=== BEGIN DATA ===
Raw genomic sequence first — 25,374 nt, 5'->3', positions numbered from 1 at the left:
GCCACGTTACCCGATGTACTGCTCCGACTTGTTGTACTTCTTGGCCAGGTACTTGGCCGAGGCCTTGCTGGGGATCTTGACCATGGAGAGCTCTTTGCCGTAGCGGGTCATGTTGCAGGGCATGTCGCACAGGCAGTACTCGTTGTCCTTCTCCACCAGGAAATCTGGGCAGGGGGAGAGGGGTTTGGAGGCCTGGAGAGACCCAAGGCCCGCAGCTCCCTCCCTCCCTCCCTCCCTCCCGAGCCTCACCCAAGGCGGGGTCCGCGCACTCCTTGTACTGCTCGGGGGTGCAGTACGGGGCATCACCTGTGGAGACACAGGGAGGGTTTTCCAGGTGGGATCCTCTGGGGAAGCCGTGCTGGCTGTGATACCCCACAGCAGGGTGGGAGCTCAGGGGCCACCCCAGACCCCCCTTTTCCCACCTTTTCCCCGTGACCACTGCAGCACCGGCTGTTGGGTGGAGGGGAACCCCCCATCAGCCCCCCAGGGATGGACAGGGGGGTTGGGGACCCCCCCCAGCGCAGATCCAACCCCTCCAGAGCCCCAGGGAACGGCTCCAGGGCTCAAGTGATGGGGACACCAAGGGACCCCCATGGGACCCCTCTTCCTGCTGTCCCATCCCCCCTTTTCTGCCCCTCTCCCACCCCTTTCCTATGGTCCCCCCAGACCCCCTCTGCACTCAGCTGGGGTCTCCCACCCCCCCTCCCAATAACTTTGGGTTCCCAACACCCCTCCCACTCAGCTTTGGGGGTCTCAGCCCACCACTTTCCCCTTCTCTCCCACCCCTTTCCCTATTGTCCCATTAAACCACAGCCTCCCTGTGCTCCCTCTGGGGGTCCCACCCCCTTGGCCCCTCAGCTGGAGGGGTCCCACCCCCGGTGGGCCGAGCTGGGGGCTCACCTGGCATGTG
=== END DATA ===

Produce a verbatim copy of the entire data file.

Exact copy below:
Raw genomic sequence first — 25,374 nt, 5'->3', positions numbered from 1 at the left:
GCCACGTTACCCGATGTACTGCTCCGACTTGTTGTACTTCTTGGCCAGGTACTTGGCCGAGGCCTTGCTGGGGATCTTGACCATGGAGAGCTCTTTGCCGTAGCGGGTCATGTTGCAGGGCATGTCGCACAGGCAGTACTCGTTGTCCTTCTCCACCAGGAAATCTGGGCAGGGGGAGAGGGGTTTGGAGGCCTGGAGAGACCCAAGGCCCGCAGCTCCCTCCCTCCCTCCCTCCCTCCCGAGCCTCACCCAAGGCGGGGTCCGCGCACTCCTTGTACTGCTCGGGGGTGCAGTACGGGGCATCACCTGTGGAGACACAGGGAGGGTTTTCCAGGTGGGATCCTCTGGGGAAGCCGTGCTGGCTGTGATACCCCACAGCAGGGTGGGAGCTCAGGGGCCACCCCAGACCCCCCTTTTCCCACCTTTTCCCCGTGACCACTGCAGCACCGGCTGTTGGGTGGAGGGGAACCCCCCATCAGCCCCCCAGGGATGGACAGGGGGGTTGGGGACCCCCCCCAGCGCAGATCCAACCCCTCCAGAGCCCCAGGGAACGGCTCCAGGGCTCAAGTGATGGGGACACCAAGGGACCCCCATGGGACCCCTCTTCCTGCTGTCCCATCCCCCCTTTTCTGCCCCTCTCCCACCCCTTTCCTATGGTCCCCCCAGACCCCCTCTGCACTCAGCTGGGGTCTCCCACCCCCCCTCCCAATAACTTTGGGTTCCCAACACCCCTCCCACTCAGCTTTGGGGGTCTCAGCCCACCACTTTCCCCTTCTCTCCCACCCCTTTCCCTATTGTCCCATTAAACCACAGCCTCCCTGTGCTCCCTCTGGGGGTCCCACCCCCTTGGCCCCTCAGCTGGAGGGGTCCCACCCCCGGTGGGCCGAGCTGGGGGCTCACCTGGCATGTG